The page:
The crucial area of this argument is that Crone and Hinds suggest that as the Islamic empire grew and as Islam grew, the ability of the Caliph to make those decisions for his far flung empire diminished. People in local villages increasingly went to elders and local men who were experts in what had happened in the past and could therefore provide them with a guide. Such elders began the process of transition into scholars of Islamic law, men who acquired power and later wrote the earliest Hadith, sayings of the prophet. Indeed Crone and Hinds argue that the earliest Hadith were not sayings of the prophet but sayings of local scholars.
This is a controversial thesis- criticised in several reviews. Norman Calder of the University of Manchester for example argued (incidentally for this and subsequent reviews you need an Athens password to access them) that what Crone and Hinds had captured was a royal argument against an argument made by elders and priests. He suggested that the rural authorities of the nascent Ulema was something that had always existed and that there was no transition but a competition between two versions of religious authority, one reliant on royal authority the other dependent on local scholars. Other reviews have also pointed to the limited nature of the evidence presented by Crone and Hinds, in the American Historical Review Ira Lapidus argued that what Crone and Hinds presented is a monarchical self image- he argued that other dimensions of Caliphal authority need to be understood as well in conjunction with this- for example the tribal dimension of Caliphal and particularly scholastic authority. In the Bulletin of African and Oriental Studies, A. Rippin argued that further attention needs to be paid to the way that competing views of authority played into the Shia/Sunni split and pointed to the difficulties within the evidence.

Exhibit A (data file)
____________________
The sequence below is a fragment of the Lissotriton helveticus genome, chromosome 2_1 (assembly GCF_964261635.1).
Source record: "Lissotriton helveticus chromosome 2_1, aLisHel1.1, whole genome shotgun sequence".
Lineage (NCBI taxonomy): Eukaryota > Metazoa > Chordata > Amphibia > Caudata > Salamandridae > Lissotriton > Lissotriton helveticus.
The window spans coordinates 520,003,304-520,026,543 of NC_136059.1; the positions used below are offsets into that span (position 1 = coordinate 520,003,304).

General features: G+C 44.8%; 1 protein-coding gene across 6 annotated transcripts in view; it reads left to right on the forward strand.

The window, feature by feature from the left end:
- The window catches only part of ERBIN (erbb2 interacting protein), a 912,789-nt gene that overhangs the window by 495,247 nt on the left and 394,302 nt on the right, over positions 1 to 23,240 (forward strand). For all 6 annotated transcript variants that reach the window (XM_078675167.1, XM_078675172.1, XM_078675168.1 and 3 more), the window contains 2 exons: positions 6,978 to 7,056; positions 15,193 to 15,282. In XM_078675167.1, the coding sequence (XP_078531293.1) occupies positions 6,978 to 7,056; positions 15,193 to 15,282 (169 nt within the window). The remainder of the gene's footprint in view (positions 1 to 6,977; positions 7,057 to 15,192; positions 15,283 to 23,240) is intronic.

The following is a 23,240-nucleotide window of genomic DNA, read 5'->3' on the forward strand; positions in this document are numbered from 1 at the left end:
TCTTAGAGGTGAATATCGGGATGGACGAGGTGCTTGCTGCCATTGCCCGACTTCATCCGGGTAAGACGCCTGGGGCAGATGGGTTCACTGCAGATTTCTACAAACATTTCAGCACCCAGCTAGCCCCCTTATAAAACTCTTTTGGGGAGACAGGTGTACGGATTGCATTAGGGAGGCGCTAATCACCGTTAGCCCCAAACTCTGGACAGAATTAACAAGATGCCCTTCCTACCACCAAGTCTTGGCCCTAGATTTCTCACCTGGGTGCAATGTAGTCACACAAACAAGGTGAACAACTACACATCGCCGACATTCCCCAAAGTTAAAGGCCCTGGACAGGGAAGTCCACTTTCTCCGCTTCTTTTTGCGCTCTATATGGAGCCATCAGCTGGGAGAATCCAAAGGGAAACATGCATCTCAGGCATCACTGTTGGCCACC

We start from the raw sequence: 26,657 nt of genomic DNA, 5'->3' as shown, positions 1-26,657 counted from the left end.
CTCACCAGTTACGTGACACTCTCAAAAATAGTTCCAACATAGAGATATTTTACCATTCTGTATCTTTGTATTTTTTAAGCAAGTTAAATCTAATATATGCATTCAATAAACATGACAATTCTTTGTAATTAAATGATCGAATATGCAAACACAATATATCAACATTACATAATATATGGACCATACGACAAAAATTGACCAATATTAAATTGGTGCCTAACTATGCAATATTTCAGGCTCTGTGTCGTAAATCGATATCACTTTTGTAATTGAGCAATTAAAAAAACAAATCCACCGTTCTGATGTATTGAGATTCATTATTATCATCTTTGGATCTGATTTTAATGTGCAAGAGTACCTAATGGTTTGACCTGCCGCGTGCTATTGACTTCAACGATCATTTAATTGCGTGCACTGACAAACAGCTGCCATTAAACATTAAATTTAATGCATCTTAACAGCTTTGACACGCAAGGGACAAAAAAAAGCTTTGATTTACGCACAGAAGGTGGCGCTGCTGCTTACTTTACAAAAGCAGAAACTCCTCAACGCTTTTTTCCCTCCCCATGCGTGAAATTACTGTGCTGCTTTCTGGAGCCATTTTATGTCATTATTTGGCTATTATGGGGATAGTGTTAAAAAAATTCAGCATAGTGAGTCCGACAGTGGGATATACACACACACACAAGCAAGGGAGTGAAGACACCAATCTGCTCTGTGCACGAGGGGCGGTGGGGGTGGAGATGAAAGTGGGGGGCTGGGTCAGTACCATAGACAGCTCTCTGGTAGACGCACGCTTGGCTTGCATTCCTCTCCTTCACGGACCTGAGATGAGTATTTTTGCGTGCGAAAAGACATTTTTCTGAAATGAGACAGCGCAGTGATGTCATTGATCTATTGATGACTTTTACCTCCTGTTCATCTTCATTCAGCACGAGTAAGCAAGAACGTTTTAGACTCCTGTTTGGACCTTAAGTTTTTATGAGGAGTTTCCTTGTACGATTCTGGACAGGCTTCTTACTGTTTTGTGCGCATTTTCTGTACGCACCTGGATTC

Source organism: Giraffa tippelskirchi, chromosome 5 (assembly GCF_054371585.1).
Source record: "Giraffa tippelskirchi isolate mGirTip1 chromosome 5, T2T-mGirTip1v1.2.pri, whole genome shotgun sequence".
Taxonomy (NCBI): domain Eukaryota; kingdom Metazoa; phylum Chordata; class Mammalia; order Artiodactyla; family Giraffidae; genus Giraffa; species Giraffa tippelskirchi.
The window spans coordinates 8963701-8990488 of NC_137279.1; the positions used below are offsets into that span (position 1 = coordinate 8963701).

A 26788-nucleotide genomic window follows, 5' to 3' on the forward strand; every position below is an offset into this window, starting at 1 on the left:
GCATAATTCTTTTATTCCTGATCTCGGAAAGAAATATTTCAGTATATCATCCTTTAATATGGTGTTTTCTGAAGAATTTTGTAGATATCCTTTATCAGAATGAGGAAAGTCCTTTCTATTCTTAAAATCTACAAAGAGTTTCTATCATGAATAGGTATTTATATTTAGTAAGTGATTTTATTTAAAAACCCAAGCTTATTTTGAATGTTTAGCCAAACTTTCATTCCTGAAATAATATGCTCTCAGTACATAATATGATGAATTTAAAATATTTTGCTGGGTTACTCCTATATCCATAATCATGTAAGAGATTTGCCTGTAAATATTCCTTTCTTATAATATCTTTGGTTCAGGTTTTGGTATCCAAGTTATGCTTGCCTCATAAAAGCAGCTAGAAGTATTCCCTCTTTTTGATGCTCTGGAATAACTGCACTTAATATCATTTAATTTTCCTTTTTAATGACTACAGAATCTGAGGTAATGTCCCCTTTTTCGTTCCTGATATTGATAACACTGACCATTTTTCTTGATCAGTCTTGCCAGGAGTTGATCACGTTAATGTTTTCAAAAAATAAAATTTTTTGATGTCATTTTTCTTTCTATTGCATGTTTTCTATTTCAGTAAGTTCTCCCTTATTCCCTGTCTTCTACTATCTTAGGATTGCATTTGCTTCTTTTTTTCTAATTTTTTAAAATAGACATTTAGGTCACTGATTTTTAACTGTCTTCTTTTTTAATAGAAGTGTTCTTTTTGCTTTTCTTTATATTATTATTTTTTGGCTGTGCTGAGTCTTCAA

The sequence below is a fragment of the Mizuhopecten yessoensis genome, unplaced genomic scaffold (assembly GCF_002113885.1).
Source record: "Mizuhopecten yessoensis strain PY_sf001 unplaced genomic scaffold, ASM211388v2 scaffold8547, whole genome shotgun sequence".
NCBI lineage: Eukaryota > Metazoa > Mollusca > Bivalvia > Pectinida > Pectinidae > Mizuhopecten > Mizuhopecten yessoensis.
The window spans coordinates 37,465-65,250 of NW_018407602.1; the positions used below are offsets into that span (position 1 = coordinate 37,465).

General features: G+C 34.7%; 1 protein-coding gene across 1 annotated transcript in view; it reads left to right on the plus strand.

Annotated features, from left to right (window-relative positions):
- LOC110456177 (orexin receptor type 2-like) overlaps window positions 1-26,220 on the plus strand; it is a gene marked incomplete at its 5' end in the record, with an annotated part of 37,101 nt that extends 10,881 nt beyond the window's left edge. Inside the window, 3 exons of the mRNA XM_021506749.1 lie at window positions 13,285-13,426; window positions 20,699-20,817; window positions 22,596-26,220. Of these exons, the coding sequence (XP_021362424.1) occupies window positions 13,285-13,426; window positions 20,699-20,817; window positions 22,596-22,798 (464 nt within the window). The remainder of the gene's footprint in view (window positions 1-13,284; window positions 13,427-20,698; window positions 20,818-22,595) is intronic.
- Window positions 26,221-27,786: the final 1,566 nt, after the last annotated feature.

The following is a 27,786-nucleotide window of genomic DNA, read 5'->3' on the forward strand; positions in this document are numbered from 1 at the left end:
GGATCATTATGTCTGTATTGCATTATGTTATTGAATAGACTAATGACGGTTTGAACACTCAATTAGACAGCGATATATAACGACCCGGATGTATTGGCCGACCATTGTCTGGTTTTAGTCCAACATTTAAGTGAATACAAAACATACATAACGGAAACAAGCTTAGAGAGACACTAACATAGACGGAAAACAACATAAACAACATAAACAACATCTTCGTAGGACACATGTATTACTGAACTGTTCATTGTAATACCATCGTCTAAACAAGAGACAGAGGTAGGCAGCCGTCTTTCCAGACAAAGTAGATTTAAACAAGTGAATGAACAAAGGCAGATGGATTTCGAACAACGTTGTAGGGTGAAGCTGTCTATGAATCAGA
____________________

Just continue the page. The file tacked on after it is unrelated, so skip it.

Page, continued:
Scholars therefore seem to stress that this work is still a mere fraction of what can be said about the role of the Caliph in early Islam. Having said that, what all the reviews and the book itself lead me to suggest is that Islam over its early centuries changed and evolved. Competing claims about legitimacy of various authorities were made, competing ideas about how Islam should work were contested. To think of the Islamic world as a great monolith with single ideas motivating it is false, to think of it even as two great monoliths- Shia and Sunni- competing against each other is false. Especially at this early period and almost certainly afterwards the meaning of what it was to be Muslim fluctuated, the question of who could arbitrate who was a Muslim remained a matter of contention and the actual description of the role of the prophet even was not settled.
Crone and Hinds may not be right in their interpretation, they may need to adopt more nuance in their description- I don't know the sources well enough, but their ideas are interesting and point to a plausible theory of the way that religious authority within Islam developed over the early centuries after Muhammed.